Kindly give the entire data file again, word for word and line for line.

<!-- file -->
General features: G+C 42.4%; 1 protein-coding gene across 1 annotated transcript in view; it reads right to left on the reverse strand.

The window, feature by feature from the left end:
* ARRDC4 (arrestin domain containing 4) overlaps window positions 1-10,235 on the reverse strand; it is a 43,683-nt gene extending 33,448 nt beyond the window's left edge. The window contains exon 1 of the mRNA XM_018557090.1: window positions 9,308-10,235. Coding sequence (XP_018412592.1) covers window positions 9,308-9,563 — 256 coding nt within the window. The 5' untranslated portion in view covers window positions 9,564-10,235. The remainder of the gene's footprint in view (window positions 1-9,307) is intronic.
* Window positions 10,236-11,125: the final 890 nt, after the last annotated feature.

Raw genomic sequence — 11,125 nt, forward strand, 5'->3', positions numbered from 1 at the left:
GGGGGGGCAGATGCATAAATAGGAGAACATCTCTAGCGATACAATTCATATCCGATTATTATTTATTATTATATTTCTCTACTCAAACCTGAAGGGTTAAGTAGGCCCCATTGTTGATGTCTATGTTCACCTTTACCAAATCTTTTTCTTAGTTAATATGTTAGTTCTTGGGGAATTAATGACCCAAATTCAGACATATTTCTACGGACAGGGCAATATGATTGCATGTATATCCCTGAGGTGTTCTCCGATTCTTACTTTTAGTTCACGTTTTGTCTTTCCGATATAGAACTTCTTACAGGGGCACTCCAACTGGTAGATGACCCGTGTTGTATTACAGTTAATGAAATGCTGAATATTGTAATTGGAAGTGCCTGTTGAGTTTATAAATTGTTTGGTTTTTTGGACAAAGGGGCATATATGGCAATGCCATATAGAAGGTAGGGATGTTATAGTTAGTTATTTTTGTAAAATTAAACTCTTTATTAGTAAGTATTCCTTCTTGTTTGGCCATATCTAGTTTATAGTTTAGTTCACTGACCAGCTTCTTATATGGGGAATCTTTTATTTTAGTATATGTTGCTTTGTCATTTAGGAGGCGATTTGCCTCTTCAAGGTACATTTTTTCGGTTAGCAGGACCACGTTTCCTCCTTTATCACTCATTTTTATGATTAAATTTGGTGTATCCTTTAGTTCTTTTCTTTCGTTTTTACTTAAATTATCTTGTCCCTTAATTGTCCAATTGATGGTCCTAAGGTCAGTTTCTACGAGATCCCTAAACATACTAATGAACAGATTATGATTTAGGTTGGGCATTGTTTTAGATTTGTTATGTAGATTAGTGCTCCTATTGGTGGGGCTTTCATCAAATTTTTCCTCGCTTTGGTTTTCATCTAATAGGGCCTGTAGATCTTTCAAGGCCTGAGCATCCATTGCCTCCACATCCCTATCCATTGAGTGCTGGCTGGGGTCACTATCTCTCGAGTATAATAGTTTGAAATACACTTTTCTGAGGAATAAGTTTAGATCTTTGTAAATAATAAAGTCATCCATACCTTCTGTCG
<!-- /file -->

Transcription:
General features: G+C 42.4%; 1 protein-coding gene across 1 annotated transcript in view; it reads right to left on the reverse strand.

The window, feature by feature from the left end:
* ARRDC4 (arrestin domain containing 4) overlaps window positions 1-10,235 on the reverse strand; it is a 43,683-nt gene extending 33,448 nt beyond the window's left edge. The window contains exon 1 of the mRNA XM_018557090.1: window positions 9,308-10,235. Coding sequence (XP_018412592.1) covers window positions 9,308-9,563 — 256 coding nt within the window. The 5' untranslated portion in view covers window positions 9,564-10,235. The remainder of the gene's footprint in view (window positions 1-9,307) is intronic.
* Window positions 10,236-11,125: the final 890 nt, after the last annotated feature.

Raw genomic sequence — 11,125 nt, forward strand, 5'->3', positions numbered from 1 at the left:
GGGGGGGCAGATGCATAAATAGGAGAACATCTCTAGCGATACAATTCATATCCGATTATTATTTATTATTATATTTCTCTACTCAAACCTGAAGGGTTAAGTAGGCCCCATTGTTGATGTCTATGTTCACCTTTACCAAATCTTTTTCTTAGTTAATATGTTAGTTCTTGGGGAATTAATGACCCAAATTCAGACATATTTCTACGGACAGGGCAATATGATTGCATGTATATCCCTGAGGTGTTCTCCGATTCTTACTTTTAGTTCACGTTTTGTCTTTCCGATATAGAACTTCTTACAGGGGCACTCCAACTGGTAGATGACCCGTGTTGTATTACAGTTAATGAAATGCTGAATATTGTAATTGGAAGTGCCTGTTGAGTTTATAAATTGTTTGGTTTTTTGGACAAAGGGGCATATATGGCAATGCCATATAGAAGGTAGGGATGTTATAGTTAGTTATTTTTGTAAAATTAAACTCTTTATTAGTAAGTATTCCTTCTTGTTTGGCCATATCTAGTTTATAGTTTAGTTCACTGACCAGCTTCTTATATGGGGAATCTTTTATTTTAGTATATGTTGCTTTGTCATTTAGGAGGCGATTTGCCTCTTCAAGGTACATTTTTTCGGTTAGCAGGACCACGTTTCCTCCTTTATCACTCATTTTTATGATTAAATTTGGTGTATCCTTTAGTTCTTTTCTTTCGTTTTTACTTAAATTATCTTGTCCCTTAATTGTCCAATTGATGGTCCTAAGGTCAGTTTCTACGAGATCCCTAAACATACTAATGAACAGATTATGATTTAGGTTGGGCATTGTTTTAGATTTGTTATGTAGATTAGTGCTCCTATTGGTGGGGCTTTCATCAAATTTTTCCTCGCTTTGGTTTTCATCTAATAGGGCCTGTAGATCTTTCAAGGCCTGAGCATCCATTGCCTCCACATCCCTATCCATTGAGTGCTGGCTGGGGTCACTATCTCTCGAGTATAATAGTTTGAAATACACTTTTCTGAGGAATAAGTTTAGATCTTTGTAAATAATAAAGTCATCCATACCTTCTGTCG